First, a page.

@Bardo Note that in your previous question in my solution we use essentially the same trick (in a slightly more complex situation). – Aahz Aug 27 '14 at 16:34

Your approach is perfectly fine. The probability of getting the first head in the $n$th trial is $\frac{1}{2^n}$, so we have $$ \mathbb{E}(x) = \sum_{ n \geq 1} \frac{n}{2^n}. $$ This infinite sum can be calculated in the following way: first note that $ \frac{1}{1-x} = \sum_{n \geq 0} x^n $ for $|x|<1$. Differentiating both sides yields $$ \frac{1}{(1-x)^2} = \sum_{n \geq 0} n x^{n-1} = \sum_{n \geq 1} n x^{n-1} = \frac1x \sum_{n \geq 1} n x^n. $$ Pluggin in $x = \frac12$ yields $4 = 2 \sum_{n \geq 1} \frac{n}{2^n} = 2 \mathbb{E}(x)$, or $\mathbb{E}(x) = 2$.

The recursive solution goes, I think, as follows: let $\mathbb{E}(x)$ be the expected number of trials needed. Then the expected number of trials needed after the first trial, given that it was not heads, is also $\mathbb{E}(x)$. In other words, the expected (total) number of trials is $\mathbb{E}(x)+1$ in that case. This gives the equation $$ \mathbb{E}(x) = \frac12 + \frac12(\mathbb{E}(x)+1)$$ which gives the same answer $\mathbb{E}(x) = 2$.

share|cite|improve this answer
It's good to know that my approach wasn't incorrect, it gives me a little confidence. I am no thinking about that reccursion step. – Bardo Aug 27 '14 at 15:54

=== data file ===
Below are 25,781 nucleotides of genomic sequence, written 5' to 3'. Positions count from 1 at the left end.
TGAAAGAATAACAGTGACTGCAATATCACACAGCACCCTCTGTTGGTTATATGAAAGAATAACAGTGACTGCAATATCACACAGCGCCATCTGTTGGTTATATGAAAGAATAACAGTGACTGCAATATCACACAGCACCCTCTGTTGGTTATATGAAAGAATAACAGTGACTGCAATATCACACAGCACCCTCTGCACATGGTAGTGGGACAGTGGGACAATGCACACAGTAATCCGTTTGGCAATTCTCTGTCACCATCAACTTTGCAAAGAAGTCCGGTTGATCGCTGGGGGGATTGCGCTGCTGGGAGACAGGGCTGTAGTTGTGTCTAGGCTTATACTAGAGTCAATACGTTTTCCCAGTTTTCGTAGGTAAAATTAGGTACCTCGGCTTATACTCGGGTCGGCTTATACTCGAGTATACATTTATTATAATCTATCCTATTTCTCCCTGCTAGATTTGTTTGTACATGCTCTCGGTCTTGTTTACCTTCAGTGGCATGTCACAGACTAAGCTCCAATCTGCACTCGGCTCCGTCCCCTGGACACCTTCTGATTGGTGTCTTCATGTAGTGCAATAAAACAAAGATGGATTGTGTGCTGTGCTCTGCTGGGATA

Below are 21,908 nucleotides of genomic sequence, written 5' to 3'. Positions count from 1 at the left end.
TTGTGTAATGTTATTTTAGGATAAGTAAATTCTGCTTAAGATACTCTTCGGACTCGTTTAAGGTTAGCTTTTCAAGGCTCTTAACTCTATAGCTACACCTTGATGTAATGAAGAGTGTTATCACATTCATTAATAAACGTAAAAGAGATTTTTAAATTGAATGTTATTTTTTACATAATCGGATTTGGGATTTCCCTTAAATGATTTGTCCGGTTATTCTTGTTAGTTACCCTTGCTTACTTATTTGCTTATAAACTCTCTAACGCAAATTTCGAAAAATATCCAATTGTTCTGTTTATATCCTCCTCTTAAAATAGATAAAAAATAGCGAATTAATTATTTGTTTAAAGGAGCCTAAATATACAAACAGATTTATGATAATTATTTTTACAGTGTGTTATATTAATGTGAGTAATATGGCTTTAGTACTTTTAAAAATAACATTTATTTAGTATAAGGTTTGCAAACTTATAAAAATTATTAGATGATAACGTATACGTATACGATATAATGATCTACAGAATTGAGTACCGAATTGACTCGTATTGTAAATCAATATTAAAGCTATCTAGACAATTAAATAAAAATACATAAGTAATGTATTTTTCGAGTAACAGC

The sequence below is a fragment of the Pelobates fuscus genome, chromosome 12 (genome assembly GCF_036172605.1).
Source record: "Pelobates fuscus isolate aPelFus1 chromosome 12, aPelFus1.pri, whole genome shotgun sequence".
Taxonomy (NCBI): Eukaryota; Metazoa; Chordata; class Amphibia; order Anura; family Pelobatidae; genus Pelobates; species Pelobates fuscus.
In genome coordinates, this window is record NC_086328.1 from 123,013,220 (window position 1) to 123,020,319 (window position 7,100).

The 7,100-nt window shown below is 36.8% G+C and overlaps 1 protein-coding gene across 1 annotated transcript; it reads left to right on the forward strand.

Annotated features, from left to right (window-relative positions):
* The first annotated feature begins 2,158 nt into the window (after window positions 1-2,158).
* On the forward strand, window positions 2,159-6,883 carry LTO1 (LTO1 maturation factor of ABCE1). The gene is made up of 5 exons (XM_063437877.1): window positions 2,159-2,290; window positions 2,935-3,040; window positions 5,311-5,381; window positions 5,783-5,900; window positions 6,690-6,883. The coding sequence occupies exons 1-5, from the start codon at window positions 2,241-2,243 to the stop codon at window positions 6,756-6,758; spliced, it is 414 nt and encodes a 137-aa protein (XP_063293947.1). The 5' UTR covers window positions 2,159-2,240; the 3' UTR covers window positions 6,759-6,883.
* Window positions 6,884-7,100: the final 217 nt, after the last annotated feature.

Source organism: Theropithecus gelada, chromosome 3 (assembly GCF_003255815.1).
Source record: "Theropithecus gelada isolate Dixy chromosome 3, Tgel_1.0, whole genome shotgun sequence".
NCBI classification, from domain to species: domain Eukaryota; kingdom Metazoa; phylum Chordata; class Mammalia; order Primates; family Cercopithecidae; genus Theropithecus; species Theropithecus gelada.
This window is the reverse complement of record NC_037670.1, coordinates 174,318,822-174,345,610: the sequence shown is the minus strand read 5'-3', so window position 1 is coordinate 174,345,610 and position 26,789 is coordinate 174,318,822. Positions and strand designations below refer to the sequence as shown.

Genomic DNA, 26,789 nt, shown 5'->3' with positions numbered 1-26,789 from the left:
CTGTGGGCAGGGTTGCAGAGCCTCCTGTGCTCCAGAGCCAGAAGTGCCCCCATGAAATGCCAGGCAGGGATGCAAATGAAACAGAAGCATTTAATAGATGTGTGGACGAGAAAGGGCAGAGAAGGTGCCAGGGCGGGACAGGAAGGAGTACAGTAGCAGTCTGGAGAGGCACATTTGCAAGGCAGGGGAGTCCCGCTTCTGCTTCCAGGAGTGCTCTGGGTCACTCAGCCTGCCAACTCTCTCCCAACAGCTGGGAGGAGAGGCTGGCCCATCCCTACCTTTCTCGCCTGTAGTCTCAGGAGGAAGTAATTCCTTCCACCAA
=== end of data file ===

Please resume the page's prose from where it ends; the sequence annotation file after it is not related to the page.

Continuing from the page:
To make ends meet... You have been explained by several users that, looking at the toss process itself, one sees that the expectation $E(X)$, that you know is $E(X)=S$, with $$S=\sum_{n\geqslant1}\frac{n}{2^n},$$ solves the relation $$E(X)=1+\frac12E(X).$$ It happens that one can also show directly that $$S=1+\frac12S,$$ this relation following from a shift of indexes. To do so, note that $S=R+T$ with $$R=\sum_{n\geqslant1}\frac{1}{2^n},\qquad T=\sum_{n\geqslant1}\frac{n-1}{2^n}, $$ hence, using the change of variable $n=k+1$, $$T=\sum_{k\geqslant0}\frac{k}{2^{k+1}}=\frac12\sum_{k\geqslant0}\frac{k}{2^k}=\frac12\sum_{k\geqslant1}\frac{k}{2^k}=\frac12S,$$ hence the proof would be complete if one knew that $$R=1.$$ To show this, use the same trick once again, that is, note that $$R=\frac12+\sum_{n\geqslant2}\frac{1}{2^n}=\frac12+\sum_{k\geqslant1}\frac{1}{2^{k+1}}=\frac12+\frac12\sum_{k\geqslant1}\frac{1}{2^{k}}==\frac12+\frac12R,$$ hence the proof that $S=2$ is complete.

share|cite|improve this answer
Yes, I got it...I knew beforehand the trick of shifting indexes, so I totatly understood your argument..But I am still struggling to undesrtande the simpler argument..Thank you very much! – Bardo Aug 27 '14 at 18:29

The question doesn't really allow for a proper answer. After any number of coin tosses, you can expect one or more heads with some degree of confidence, that confidence being 1 minus the probability of flipping all tails.

share|cite|improve this answer

Your Answer


By posting your answer, you agree to the privacy policy and terms of service.

Not the answer you're looking for? Browse other questions tagged or ask your own question.